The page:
Because my parents from, like a young age, have made me pay for everything. I had a debit card once I turned 11, 11, I think? And from then on, I’ve had to be responsible of my own purchases. I think I’m OK. In the future, I think I might take a student loan or obviously the saving that I’m going to start doing right after this interview. (chuckles)

Claer Barrett
Excellent.

Lucinda
I’m terrified. But I don’t think I’m completely unprepared for the future.

Claer Barrett
No, I think you’re better than you give yourself credit for. You know, it’s just the fact that you sort of know yourself and can see that you could maybe develop a better habit with money. That’s kind of like stage one. That’s fine. How about you, Patrick? I mean, you’re already working, you’re earning money. How do you think that will change when you’re working full time or doing uni or doing the Marines?

Patrick
I don’t think it would change. I’m very regimented with how I am. It came from my dad. He’s a 70-year-old Irish man. He has very traditional views. And similar to a lot in his family, my dad always preaches that there are needs and wants in this world and you buy what you need. You don’t necessarily buy what you want. Obviously, I’m 16. You could say immature. I’ve probably wasted some money on trainers, but at the end of the day I feel like I will save 80 per cent of my pay cheque. And as long as I minimalize my expenditure and I can save as much money as possible, I think I’ll be all right.

Claer Barrett
And how about you, Demi, how prepared do you feel for the adult world of finance and has today helped with any of that?

Demi
Yeah, today’s definitely helped. I’m scared but, like, not scared at the same time because it’s a process that we all have to, like, face at some point in our life. And everyone . . . not everyone, but most people seem to manage it.

Claer Barrett
And if I said to you, Lucinda, if you had, if I gave you £1,000 and you could spend it on anything you wanted, what’s top of your list?

Lucinda
I mean, this may come as a surprise, but with that large amount of money, I wouldn’t spend it. I would like to keep it and just put it in my bank, and let it just sit there. Because it’s such a large amount of money, I wouldn’t even know the first thing to spend it on. So I think I would just let it sit there in my bank account and then waste it over the months.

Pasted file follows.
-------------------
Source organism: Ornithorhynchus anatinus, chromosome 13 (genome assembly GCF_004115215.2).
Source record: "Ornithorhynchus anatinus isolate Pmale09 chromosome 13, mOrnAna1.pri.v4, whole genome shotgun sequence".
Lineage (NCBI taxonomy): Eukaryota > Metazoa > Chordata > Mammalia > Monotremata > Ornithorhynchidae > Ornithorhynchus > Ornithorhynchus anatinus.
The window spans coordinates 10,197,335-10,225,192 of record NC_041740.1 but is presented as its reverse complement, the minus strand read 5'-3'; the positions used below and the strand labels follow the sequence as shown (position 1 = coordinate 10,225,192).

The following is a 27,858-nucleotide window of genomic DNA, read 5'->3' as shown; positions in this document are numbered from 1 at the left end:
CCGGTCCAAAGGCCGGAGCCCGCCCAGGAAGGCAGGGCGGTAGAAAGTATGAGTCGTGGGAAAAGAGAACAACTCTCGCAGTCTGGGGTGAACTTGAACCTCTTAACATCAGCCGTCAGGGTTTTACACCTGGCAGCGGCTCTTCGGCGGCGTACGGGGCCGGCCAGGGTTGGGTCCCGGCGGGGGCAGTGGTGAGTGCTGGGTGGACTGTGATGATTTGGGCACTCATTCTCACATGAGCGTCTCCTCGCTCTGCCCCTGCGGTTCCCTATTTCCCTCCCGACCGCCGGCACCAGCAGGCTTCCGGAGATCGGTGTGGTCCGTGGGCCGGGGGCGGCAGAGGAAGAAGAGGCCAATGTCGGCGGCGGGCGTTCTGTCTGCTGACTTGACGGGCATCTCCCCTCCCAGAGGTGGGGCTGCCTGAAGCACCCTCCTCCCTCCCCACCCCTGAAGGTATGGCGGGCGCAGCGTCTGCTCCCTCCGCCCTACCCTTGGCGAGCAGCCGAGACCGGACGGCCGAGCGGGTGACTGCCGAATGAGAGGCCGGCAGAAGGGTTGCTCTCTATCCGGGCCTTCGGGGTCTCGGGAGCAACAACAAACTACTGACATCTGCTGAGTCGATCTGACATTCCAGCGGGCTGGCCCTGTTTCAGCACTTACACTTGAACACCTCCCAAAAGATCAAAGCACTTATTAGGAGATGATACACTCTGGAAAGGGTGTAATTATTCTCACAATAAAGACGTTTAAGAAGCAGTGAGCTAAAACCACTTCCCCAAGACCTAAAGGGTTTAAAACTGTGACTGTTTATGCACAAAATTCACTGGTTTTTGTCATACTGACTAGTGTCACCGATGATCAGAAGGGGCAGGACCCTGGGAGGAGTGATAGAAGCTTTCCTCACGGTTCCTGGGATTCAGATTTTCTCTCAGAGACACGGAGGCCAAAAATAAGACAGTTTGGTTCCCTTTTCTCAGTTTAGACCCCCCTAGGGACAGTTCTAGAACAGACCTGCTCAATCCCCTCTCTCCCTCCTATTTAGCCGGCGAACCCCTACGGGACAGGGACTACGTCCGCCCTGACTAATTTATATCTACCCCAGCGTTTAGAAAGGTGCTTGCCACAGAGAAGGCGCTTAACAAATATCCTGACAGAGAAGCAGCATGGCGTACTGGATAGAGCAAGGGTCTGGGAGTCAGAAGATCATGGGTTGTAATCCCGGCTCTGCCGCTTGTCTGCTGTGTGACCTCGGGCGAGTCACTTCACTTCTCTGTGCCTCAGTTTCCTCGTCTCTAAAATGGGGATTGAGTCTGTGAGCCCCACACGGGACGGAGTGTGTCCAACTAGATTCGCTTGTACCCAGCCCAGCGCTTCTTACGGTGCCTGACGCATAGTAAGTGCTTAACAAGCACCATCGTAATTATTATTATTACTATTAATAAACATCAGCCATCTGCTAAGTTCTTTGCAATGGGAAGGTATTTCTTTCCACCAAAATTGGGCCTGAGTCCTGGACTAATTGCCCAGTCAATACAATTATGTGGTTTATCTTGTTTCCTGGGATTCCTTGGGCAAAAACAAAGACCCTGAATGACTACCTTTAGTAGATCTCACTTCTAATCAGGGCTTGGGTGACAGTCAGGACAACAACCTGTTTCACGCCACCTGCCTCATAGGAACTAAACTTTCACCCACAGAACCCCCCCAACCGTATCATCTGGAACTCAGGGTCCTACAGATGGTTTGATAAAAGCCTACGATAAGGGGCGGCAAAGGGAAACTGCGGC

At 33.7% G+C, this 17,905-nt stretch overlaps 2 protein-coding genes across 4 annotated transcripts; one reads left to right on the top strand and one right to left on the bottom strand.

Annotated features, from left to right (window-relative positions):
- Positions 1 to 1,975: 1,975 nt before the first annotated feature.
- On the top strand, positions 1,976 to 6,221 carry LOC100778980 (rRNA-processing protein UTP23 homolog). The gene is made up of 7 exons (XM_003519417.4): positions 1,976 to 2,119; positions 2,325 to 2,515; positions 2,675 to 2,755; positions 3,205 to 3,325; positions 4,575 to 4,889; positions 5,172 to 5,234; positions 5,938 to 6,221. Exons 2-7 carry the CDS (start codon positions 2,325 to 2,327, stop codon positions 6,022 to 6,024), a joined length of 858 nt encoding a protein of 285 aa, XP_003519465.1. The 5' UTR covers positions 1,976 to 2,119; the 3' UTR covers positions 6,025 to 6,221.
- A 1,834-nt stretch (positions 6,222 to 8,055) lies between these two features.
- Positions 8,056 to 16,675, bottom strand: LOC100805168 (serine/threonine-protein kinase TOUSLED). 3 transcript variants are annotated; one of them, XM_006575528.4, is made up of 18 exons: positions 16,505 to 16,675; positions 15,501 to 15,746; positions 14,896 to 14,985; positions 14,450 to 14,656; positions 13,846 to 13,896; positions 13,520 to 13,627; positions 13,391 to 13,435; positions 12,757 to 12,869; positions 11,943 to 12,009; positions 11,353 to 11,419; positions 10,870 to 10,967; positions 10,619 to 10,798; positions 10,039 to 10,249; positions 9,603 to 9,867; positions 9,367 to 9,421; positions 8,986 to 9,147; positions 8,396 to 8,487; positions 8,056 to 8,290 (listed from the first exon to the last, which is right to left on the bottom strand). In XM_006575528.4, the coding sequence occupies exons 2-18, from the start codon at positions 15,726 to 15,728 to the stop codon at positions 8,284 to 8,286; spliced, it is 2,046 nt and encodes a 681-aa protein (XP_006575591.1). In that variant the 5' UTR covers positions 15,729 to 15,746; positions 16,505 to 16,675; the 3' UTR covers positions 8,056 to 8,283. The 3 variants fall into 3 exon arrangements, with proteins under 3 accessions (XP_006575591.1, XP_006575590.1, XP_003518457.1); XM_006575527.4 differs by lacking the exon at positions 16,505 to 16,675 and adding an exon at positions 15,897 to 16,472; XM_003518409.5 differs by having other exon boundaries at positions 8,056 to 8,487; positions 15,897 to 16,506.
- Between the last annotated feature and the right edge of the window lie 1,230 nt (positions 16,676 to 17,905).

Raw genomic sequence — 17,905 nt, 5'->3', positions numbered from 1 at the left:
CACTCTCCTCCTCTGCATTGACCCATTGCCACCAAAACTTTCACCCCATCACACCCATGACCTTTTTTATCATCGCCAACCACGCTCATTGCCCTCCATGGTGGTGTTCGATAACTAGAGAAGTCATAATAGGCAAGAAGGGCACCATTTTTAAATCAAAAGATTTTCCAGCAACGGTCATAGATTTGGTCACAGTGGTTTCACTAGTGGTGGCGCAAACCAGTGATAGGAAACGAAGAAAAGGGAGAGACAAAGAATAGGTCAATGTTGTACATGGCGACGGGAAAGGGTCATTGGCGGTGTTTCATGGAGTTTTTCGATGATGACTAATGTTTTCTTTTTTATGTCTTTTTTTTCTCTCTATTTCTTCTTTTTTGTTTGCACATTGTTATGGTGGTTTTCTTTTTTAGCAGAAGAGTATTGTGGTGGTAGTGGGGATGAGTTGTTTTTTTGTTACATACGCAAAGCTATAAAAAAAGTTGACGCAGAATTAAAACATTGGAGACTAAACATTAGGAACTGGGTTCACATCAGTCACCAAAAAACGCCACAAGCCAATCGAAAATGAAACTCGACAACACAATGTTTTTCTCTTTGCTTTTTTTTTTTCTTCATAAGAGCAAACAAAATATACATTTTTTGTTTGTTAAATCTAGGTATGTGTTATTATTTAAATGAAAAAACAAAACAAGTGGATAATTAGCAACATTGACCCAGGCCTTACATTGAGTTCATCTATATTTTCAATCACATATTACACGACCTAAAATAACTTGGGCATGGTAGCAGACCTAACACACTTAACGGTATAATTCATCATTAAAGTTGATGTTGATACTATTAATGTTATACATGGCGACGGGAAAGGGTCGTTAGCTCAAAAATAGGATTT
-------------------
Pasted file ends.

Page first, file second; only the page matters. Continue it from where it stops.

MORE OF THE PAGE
Claer Barrett
(Laughter) Very good. And how about you, Loisse?

Loisse-Lhana
I’m pretty content with my situation financially right now. So when I do, like, buy things that I want, I do feel guilty that it’s coming from my parents. So I’d say a part of that money I would give to my parents to say, “Thank you. Here you go.”

Claer Barrett
Aww.

Loisse-Lhana
Also, if I really did want something, it would probably be something along the lines of musical instruments.

Claer Barrett
What kind of musical instrument?

Loisse-Lhana
Probably a new guitar. Maybe electric guitar.

Claer Barrett
Excellent, yeah. And Demi, if I gave you £1,000, you could spend it in any way you wanted to, what’s on your list?

Demi
Yeah. Mine would be repaying back my parents for everything they’ve done for me.

Claer Barrett
You guys are all so nice. (laughter)

Demi
And then also probably towards my car insurance because I wanna start driving soon.

Claer Barrett
Oh, and have you paid for your driving lessons yet?

Demi
Yeah, I’ve only had three so far, so I’m really determined to do that.

Claer Barrett
Well, thank you so much for talking to me about money.

Guests in unison
Thank you so much.

Loisse-Lhana
Thank you so much for enlightening us, actually. I think . . . I just think keep doing what you’re doing and keep enlightening the younger generation with whatever knowledge that you have on the Financial Times. Thank you.

Claer Barrett
Thank you so much again.

Demi
Thank you, really appreciate it.

Claer Barrett
Thank you to Loisse-Lhana, Lucinda, Demi and, of course, Patrick for chatting to me on today’s episode and to their schools for letting them take part. My book What They Don’t Teach You About Money: Seven Habits to Unlock Financial Independence will be released by Penguin Books on Thursday, 16th of March. And guess what? I also recorded the audiobook version myself, which took a lot longer than recording this podcast. Plus, I’ll be taking part in a free online FT event, discussing the themes of the book and taking your questions on Friday, 21st of April. You can register for your free place by going to ft.com/moneyevent, and that link is also in today’s show notes.

[MUSIC PLAYING]

That’s it for Money Clinic with me, Claer Barrett, this week and we hope you like what you’ve heard. If you did, spread the word and leave us a review. We’re always looking to chat with people about their money issues on the show. So if you’re interested in being part of a future episode and are looking for some expert money advice, then just email us: money@ft.com. You could also take a peek at our website ft.com/money, grab a copy of the FT Weekend newspaper or follow me on Instagram. I’m @ClaerB. Money Clinic was produced in London by Persis Love. Our sound engineer is Breen Turner and our editor is Manuela Saragosa. You heard original tunes this week by Metaphor Music. And finally, our usual disclaimer: the Money Clinic podcast is a general discussion around financial topics and does not constitute an investment recommendation or individual financial advice. For that you’ll need to find an independent financial adviser. That’s all the small print for now. See you back here next week. Goodbye.